One of the major differences between laboratory-based and POCT analyses relates to the fact that POCT measurements are, more often than not, performed by members of a clinical team and not by laboratory-trained scientists. Healthcare professionals, not having received laboratory training, may lack an understanding of the importance of complete QA. POCT is an analytical process and, as such, the full testing process (from the preanalytical to the post-analytical phase) should be understood and carefully adhered to by all healthcare professionals using POCT systems.
The five Ws
Who should be responsible for POCT quality control?
Whoever is carrying out the testing: a biomedical or clinical scientist, a clinician, a nursing professional, or any other healthcare professional trained in the use of the POCT system.
What should the quality control process for POCT look like, and what information should be collected?
The operator of the POCT system should record IQC information including:
- the date and time of the test
- the batch of IQC used
- the range for that IQC batch
- the batch of test strips used
- the operator’s identification.
It is the POCT system operator’s responsibility to check IQC results before continuing to test patients and, if the IQC is out of range, to repeat. If it is then still out of range, the operator should suspend testing and contact the POCT system manufacturer or distributor for advice. The POCT system should, of course, always be enrolled in an accredited EQA program (where one exists for the analyte under test).
Where and when should quality assessment take place?
IQC should be tested wherever the POCT system is being used, be that near a patient on an inpatient ward, in an outpatient clinic, or in a phlebotomy or laboratory area. There are several time points at which IQC testing should take place:
- when starting a new batch of POCT system test strips or cartridges
- when maintenance has been carried out on the POCT device
- when there has been physical disruption to the system
- when there are unexpectedly high or low patient results
- at least once per clinic or testing session, with additional IQC tests carried out if a high number of patients are being tested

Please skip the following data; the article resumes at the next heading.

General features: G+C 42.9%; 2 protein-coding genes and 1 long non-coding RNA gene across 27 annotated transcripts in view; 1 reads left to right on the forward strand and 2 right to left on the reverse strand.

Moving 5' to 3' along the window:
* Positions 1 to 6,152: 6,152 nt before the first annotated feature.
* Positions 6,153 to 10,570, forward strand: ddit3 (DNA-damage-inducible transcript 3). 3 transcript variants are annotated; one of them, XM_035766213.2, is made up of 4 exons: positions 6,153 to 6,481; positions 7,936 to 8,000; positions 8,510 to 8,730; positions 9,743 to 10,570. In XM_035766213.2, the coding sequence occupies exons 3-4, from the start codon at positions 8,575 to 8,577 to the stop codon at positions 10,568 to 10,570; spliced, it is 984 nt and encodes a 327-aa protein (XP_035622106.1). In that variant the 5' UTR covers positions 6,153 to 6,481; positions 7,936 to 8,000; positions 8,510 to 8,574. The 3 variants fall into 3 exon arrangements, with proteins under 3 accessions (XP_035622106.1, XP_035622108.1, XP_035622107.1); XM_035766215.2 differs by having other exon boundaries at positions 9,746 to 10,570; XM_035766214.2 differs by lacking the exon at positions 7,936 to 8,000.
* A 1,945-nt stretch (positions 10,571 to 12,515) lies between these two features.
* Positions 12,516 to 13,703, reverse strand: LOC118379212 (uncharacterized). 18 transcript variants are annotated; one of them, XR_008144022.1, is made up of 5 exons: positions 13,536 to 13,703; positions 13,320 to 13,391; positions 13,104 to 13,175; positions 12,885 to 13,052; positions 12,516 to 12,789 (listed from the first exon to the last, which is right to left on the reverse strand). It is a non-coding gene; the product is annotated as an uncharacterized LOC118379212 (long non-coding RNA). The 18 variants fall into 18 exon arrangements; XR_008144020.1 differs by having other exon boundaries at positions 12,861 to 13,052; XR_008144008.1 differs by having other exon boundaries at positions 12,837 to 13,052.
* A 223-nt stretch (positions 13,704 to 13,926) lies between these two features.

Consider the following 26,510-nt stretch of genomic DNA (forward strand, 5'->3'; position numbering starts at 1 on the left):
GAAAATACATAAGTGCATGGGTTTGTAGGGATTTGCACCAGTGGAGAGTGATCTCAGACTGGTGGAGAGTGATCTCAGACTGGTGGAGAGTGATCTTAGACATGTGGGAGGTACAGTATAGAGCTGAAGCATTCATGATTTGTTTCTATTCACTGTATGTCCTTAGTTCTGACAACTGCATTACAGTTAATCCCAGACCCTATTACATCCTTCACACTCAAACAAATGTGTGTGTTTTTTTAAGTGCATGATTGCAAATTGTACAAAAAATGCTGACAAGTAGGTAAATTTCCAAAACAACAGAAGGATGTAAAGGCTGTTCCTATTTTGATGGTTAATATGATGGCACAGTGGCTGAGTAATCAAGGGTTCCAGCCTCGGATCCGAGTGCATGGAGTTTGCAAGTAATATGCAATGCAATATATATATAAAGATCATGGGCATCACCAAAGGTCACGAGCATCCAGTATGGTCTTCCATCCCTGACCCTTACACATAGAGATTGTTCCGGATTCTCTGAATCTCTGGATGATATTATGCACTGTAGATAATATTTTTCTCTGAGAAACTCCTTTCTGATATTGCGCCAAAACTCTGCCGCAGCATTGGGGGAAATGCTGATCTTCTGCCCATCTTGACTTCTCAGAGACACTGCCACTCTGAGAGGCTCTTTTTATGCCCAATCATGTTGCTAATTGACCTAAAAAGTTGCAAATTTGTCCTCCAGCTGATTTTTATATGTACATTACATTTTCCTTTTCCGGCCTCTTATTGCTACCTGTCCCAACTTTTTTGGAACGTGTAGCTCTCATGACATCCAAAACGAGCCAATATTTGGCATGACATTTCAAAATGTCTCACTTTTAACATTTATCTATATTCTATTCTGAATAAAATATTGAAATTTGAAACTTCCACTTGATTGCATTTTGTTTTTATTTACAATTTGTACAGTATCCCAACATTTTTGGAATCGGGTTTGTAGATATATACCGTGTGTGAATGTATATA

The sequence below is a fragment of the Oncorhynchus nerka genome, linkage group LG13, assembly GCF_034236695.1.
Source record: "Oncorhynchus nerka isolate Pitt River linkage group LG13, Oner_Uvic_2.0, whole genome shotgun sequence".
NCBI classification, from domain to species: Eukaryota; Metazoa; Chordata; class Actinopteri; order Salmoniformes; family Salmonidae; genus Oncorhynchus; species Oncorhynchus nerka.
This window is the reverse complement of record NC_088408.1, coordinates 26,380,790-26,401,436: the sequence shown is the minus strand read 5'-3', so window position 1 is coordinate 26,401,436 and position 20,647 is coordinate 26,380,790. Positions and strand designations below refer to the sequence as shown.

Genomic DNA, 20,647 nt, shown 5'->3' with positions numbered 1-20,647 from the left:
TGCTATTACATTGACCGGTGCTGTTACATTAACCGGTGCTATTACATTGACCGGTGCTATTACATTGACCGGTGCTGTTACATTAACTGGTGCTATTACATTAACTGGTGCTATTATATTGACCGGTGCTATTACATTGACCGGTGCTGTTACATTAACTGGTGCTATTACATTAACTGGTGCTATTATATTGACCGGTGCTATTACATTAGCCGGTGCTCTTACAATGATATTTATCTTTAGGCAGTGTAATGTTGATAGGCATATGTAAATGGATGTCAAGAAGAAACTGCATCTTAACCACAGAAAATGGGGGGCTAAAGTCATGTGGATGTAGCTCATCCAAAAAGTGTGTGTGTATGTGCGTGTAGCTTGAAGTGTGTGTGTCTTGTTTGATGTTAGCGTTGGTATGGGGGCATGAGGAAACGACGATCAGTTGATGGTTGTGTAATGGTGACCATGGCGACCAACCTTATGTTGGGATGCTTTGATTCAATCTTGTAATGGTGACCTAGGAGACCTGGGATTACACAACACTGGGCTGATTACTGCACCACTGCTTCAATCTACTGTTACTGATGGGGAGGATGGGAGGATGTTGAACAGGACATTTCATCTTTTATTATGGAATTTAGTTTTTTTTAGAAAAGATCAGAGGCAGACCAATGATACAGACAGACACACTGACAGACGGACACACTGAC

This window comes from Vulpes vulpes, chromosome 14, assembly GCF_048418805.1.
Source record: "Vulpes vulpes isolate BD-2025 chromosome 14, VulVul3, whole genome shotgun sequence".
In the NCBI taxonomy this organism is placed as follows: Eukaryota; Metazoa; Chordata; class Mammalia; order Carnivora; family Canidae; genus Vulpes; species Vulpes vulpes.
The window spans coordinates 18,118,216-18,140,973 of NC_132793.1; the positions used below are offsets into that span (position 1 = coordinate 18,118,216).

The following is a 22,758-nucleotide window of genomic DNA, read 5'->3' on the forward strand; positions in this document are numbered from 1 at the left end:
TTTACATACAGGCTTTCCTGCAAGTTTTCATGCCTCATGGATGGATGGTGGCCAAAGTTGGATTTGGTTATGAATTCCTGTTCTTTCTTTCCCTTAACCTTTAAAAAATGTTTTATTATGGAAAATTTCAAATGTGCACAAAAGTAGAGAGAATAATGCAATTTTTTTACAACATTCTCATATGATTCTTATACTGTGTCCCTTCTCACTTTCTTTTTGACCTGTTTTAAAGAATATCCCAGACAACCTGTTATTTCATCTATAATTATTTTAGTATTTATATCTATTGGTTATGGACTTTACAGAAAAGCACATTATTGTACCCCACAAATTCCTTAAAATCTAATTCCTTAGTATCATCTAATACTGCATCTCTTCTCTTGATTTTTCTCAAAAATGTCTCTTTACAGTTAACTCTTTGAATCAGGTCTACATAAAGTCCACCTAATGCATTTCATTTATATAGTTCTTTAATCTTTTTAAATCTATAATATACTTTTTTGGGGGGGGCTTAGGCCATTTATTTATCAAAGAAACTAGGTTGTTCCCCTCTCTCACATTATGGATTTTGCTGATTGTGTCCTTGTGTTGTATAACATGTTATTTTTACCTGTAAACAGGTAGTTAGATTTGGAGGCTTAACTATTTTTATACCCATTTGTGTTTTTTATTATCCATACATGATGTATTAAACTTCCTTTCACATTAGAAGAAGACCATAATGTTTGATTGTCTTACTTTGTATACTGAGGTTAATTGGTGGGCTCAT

- if a POCT system is used infrequently or for only a small number of tests, IQC should be carried out for each batch of tests, even if it is a single patient test
- EQA should be performed whenever the provider schedules a distribution to be circulated to their participants, which is usually within a given time period before the closing date of the survey exercise, but may be specifically defined to have all participants test the EQA sample(s) on a set day.
When and how should the quality control processes themselves be evaluated?
EQA is a complementary tool to IQC in the QA toolbox, and results from both processes should be continuously monitored. National accreditation bodies, such as the United Kingdom Accreditation Service offer registration in a program of compliance with, and ongoing surveillance to, international standards (ISO 15189:2012 for laboratories and ISO 22870:2016 for POCT-based registrations). EQA programs register to achieve accreditation to ISO 17043:2010, and I strongly recommend participation in an EQA program that has maintained its accreditation status.
Why are EQA and accreditation necessary, and how can laboratories access these services?
The many benefits of participating in an EQA program include:
- the comparison of performance against other participating sites, especially where using the same methodology